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Theoretical Investigation of Ion Hydration in Clusters and Solutions

Title:

Theoretical Investigation of Ion Hydration in Clusters and Solutions

Jahangiri, Soran (2013) Theoretical Investigation of Ion Hydration in Clusters and Solutions. PhD thesis, Concordia University.

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Abstract

The aim of this work is to develop and implement efficient theoretical approaches based on first-principles to investigate key features of ion hydration in clusters and solutions. For this purpose, the parameter set of the self-consistent-charge density-functional tight-binding (SCC-DFTB) model, an approximate version of (first-principles) density-functional theory, has been extended to include halogen atoms and used to describe the interatomic interactions in molecular dynamics (MD) simulations performed to investigate the hydration features of halides. The results of these first-principles-based simulations unambiguously demonstrate the higher affinity of the larger halides for the cluster surface, hence resolving a long-standing controversy. Given the accuracy and computational efficiency of SCC-DFTB in describing halide cluster hydration, the model was further validated against high-level quantum-chemistry data and employed to investigate ionic clusters containing the polyatomic anions of the Hofmeister series: different hydration extents were found for the anions investigated, consistent with their order in the series. For instance, kosmotropic ions, i.e. those favoring water structure, tend to adopt fully hydrated structures, while chaotropic ions, i.e. those that disrupt hydrogen-bonded water networks, tend to be expelled from the water droplet and adopt surface hydration structures. Turning our attention to cations, the hydration behavior of alkyl diammonium of varying alkyl chain length was also investigated in clusters by MD simulations with empirical force fields validated against SCC-DFTB. In light of the increased surface propensity of longer dications found in water clusters, the relationship between the hydration extent of these ions and their effect on the salting out of organic molecules in aqueous solvent mixtures was also investigated: while fully hydrated shorter dications promote phase separation, partially hydrated longer dications have a stabilizing effect on organic aggregates in the mixture. These findings helped rationalize previous experimental data on environmentally-friendly “switchable” solvents, the design of which could be greatly assisted by further such simulations. The methodology developed, based on first-principles, not only allowed studies that helped unveil a possible relationship between the hydration extent of ions and their specific effect in solutions, but should also find a broad range of applications.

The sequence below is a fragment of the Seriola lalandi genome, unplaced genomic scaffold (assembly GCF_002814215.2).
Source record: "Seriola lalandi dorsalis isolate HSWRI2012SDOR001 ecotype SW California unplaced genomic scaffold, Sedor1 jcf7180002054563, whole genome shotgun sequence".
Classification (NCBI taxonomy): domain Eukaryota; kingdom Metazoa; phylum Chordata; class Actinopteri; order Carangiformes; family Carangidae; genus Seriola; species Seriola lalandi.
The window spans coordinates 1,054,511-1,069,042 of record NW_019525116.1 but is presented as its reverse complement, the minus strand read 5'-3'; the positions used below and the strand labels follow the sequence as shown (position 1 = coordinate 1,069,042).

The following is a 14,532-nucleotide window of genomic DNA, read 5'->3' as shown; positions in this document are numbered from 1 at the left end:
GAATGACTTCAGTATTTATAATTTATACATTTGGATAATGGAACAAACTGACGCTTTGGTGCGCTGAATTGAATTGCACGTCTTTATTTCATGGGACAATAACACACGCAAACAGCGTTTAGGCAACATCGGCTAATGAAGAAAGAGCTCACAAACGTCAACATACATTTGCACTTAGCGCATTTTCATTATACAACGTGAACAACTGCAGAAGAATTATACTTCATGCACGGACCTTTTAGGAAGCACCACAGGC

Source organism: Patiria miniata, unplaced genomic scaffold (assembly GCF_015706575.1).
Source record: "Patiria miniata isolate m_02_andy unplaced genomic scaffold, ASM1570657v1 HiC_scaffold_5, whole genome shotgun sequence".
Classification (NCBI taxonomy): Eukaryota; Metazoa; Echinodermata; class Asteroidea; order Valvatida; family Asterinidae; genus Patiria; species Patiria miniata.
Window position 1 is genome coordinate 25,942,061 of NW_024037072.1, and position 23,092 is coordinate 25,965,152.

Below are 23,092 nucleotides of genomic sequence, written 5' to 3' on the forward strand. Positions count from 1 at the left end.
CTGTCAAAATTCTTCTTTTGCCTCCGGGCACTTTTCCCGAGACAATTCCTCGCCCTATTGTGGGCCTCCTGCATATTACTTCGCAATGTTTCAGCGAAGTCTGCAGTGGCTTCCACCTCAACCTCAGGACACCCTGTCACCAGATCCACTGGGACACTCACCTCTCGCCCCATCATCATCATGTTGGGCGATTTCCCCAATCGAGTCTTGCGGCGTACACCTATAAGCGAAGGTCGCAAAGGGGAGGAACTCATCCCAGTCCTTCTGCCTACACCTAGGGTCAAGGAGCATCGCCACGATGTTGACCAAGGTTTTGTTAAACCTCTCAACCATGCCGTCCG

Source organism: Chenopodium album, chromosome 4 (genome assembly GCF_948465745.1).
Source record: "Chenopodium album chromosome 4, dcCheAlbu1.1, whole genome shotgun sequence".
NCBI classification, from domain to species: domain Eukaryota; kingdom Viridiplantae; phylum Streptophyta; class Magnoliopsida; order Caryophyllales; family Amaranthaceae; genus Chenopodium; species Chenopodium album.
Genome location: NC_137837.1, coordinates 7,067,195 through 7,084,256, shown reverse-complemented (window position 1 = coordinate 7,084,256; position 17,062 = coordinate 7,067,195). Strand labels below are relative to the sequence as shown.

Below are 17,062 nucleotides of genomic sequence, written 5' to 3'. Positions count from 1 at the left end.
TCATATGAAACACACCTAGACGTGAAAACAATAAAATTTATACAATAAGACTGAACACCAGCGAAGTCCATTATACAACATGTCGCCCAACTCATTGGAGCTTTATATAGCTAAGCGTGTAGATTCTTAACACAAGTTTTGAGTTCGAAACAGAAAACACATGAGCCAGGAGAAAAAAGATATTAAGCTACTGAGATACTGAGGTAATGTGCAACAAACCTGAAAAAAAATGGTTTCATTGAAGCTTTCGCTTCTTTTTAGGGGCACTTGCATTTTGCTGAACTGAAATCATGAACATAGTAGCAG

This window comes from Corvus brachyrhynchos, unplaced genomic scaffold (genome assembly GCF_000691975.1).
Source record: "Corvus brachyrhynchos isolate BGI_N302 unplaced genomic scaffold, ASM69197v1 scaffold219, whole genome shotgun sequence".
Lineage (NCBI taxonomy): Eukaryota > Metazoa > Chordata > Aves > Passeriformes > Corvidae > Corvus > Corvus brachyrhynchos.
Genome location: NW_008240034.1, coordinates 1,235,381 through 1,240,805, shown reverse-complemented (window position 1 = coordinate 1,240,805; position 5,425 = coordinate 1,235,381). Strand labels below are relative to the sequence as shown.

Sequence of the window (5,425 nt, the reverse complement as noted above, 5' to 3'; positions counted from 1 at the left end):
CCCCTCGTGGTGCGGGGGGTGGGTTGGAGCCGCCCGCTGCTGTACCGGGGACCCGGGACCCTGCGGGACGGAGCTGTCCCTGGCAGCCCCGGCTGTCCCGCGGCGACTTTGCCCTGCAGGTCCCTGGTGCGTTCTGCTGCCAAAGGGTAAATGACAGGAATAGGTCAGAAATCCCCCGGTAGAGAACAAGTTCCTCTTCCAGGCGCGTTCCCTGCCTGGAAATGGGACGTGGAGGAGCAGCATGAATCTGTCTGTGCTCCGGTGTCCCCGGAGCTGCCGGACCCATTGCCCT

Divisions:Concordia University > Faculty of Arts and Science > Chemistry and Biochemistry
Item Type:Thesis (PhD)
Authors:Jahangiri, Soran
Institution:Concordia University
Degree Name:Ph. D.
Program:Chemistry
Date:19 September 2013
Thesis Supervisor(s):Peslerbe, Gilles
ID Code:977894
Deposited By: SORAN JAHANGIRI
Deposited On:21 Nov 2013 19:55
Last Modified:27 Mar 2018 15:58
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